Fiber Optics: Give Your Home That Extra Touch of Sisal

One of the strongest organic fibers available, sisal is a beautiful, durable and healthy choice for rugs and carpet.


| July/August 2001



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Product samples provided by Merida Meridian

When sisal first became popular on the home scene some twenty years ago, it was as the signature statement of designers looking to make their mark in upscale dwellings. These days, the average homeowner is turning to this fiber—and not only because it looks good.

Sisal fiber comes from several species of the agave plant, which is native to Central America and is now grown primarily in Brazil, east Africa, and Mexico. For decades the material was used primarily for utilitarian purposes such as floor mats and rope. But in recent years, sisal, considered one of the strongest fibers available, has been recognized as a natural for area rugs, carpet, and even wallcoverings, surpassing other plant fibers—coir, jute, and seagrass—on nearly every count.

But its advantages as a resource begin long before it shows up in anyone’s home. “Sisal is grown on plantations, so it’s controlled,” says Jennie Wood, who does product development for Boston carpet specialist Merida Meridian. “And when you harvest it, you’re not tearing down the rainforest. It’s processed in a fairly simple, non-chemical way, and they have machines that do that out in the field. It doesn’t require trucking to some big mill in the city.” Environmentalists note, however, that it wasn’t always so. From the late nineteenth century to the late 1950s, when synthetics replaced sisal in many applications, the forests of Yucatan were clear-cut to make way for sisal plantations. Today, abandoned fields have been recovered and are providing work for local people again. Also in its favor, sisal requires no fertilizers or pesticides to grow well. Because sisal is a natural product, it contains few, if any, allergens and chemicals when manufactured properly. Finally, sisal wins high marks for appearance and durability.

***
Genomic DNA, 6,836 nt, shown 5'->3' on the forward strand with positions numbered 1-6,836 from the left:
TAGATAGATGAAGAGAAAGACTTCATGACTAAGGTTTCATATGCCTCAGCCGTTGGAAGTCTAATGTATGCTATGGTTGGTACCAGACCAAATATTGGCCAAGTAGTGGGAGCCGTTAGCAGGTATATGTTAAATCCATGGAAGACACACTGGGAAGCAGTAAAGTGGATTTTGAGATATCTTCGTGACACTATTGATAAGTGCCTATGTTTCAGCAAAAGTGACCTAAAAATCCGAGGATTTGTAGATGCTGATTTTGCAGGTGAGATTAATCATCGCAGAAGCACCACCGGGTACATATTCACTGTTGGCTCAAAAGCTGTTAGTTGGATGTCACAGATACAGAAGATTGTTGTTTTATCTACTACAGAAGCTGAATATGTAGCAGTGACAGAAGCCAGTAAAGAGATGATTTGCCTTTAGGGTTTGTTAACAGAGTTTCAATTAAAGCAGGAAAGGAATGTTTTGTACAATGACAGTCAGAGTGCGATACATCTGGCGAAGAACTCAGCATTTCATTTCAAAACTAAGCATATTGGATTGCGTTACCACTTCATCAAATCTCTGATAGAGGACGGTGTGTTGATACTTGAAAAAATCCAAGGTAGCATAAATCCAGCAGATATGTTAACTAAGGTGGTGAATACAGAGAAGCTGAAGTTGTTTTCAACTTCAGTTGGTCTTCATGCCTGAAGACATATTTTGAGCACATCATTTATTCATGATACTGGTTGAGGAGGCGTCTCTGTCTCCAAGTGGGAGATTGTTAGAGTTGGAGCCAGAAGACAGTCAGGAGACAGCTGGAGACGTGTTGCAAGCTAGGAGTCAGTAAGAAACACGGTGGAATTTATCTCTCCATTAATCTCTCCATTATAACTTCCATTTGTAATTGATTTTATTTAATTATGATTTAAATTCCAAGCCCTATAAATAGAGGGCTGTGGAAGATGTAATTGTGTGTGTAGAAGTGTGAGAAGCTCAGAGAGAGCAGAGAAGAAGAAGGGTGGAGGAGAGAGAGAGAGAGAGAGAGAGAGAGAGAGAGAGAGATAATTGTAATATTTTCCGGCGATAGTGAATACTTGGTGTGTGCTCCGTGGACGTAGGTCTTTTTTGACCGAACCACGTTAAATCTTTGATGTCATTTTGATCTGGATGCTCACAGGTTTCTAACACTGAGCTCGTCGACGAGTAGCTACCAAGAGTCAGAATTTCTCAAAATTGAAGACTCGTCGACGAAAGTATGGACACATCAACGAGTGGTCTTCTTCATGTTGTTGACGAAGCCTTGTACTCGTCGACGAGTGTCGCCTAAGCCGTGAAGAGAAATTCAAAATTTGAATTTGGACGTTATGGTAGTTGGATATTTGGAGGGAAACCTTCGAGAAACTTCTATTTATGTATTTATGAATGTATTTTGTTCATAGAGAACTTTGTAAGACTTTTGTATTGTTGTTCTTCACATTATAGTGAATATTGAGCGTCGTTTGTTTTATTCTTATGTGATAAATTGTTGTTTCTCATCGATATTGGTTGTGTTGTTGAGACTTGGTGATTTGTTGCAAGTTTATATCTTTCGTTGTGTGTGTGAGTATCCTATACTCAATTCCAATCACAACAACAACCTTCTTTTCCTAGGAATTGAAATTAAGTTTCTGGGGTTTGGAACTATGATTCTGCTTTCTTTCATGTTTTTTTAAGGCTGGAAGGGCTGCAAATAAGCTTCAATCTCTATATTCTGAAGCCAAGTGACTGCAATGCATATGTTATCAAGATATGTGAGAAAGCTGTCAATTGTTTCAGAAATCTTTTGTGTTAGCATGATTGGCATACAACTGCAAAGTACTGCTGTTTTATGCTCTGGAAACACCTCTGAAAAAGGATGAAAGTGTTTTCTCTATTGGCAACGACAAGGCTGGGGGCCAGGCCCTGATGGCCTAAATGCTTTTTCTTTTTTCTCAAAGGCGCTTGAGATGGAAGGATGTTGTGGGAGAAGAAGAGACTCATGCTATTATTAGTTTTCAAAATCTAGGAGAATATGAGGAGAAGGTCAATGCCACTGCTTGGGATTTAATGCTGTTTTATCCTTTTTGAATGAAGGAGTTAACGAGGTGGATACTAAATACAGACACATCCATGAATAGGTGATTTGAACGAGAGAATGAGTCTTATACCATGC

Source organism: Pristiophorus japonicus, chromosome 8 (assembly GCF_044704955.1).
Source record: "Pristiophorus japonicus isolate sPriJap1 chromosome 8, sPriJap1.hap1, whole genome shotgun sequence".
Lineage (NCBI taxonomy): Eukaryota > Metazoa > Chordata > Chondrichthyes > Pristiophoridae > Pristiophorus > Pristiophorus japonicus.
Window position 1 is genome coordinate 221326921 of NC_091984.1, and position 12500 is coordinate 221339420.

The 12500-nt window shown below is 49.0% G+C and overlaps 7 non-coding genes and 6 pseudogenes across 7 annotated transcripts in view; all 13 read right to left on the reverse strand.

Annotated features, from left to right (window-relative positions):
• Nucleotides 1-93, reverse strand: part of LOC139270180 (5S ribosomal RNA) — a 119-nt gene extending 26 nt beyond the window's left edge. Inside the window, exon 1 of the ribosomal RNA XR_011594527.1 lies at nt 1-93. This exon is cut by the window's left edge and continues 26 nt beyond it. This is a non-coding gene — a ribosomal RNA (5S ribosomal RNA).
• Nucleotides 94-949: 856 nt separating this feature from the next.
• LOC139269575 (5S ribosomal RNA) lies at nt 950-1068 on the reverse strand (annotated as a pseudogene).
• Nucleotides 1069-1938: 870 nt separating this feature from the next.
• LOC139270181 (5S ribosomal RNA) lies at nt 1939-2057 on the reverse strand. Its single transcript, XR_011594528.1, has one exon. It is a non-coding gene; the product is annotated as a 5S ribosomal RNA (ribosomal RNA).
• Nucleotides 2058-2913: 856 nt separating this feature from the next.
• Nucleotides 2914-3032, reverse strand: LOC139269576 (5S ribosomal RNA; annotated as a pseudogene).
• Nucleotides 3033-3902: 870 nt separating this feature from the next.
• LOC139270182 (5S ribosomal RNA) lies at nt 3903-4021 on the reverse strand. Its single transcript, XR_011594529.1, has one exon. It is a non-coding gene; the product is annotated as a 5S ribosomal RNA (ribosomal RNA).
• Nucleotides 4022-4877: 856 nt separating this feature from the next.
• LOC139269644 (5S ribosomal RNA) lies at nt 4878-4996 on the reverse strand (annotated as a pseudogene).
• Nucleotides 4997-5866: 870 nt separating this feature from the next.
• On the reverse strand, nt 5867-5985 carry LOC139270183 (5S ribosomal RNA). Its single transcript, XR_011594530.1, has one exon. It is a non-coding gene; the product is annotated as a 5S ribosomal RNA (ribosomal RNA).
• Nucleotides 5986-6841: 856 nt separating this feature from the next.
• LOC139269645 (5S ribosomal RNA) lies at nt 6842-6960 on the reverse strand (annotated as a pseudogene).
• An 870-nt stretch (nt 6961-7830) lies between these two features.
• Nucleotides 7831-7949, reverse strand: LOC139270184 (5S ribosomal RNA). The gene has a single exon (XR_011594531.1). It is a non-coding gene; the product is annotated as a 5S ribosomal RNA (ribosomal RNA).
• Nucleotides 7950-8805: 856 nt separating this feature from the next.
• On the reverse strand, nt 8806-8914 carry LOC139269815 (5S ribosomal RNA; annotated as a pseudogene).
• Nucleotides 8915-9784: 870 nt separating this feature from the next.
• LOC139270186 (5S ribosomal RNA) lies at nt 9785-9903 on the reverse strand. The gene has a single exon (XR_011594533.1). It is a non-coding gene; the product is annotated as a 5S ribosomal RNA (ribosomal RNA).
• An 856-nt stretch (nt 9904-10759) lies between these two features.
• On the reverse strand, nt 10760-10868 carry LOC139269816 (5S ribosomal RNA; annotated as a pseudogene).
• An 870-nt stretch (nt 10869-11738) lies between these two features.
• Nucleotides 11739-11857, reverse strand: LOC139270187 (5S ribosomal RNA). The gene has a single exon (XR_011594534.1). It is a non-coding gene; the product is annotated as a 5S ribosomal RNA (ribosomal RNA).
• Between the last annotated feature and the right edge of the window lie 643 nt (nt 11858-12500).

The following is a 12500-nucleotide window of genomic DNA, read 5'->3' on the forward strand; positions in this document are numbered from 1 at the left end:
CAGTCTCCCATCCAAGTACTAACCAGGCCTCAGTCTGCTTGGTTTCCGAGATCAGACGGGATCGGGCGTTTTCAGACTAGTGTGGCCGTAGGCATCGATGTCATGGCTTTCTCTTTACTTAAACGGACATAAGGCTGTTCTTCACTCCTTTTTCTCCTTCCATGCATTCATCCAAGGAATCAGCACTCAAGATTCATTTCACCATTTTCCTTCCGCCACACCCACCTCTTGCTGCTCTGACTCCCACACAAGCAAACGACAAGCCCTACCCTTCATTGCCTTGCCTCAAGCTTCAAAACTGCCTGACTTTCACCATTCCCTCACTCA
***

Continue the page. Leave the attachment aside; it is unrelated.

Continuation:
Sisal: Is it For you?

The key to answering that question, says Susan Jones, spokesperson for Sisal Rugs Direct, lies not so much in the “who” but the “where.”

Given its tendency to stain, sisal is not a good idea for places where there’s likely to be water, such as a bathroom, and you certainly want to think twice before installing it in a room where Junior is likely to be dropping food from the high chair. Likewise, sisal is tough on the skin and not the material you want toddlers crawling around on.

Otherwise, it’s purely a matter of personal taste— and effort.





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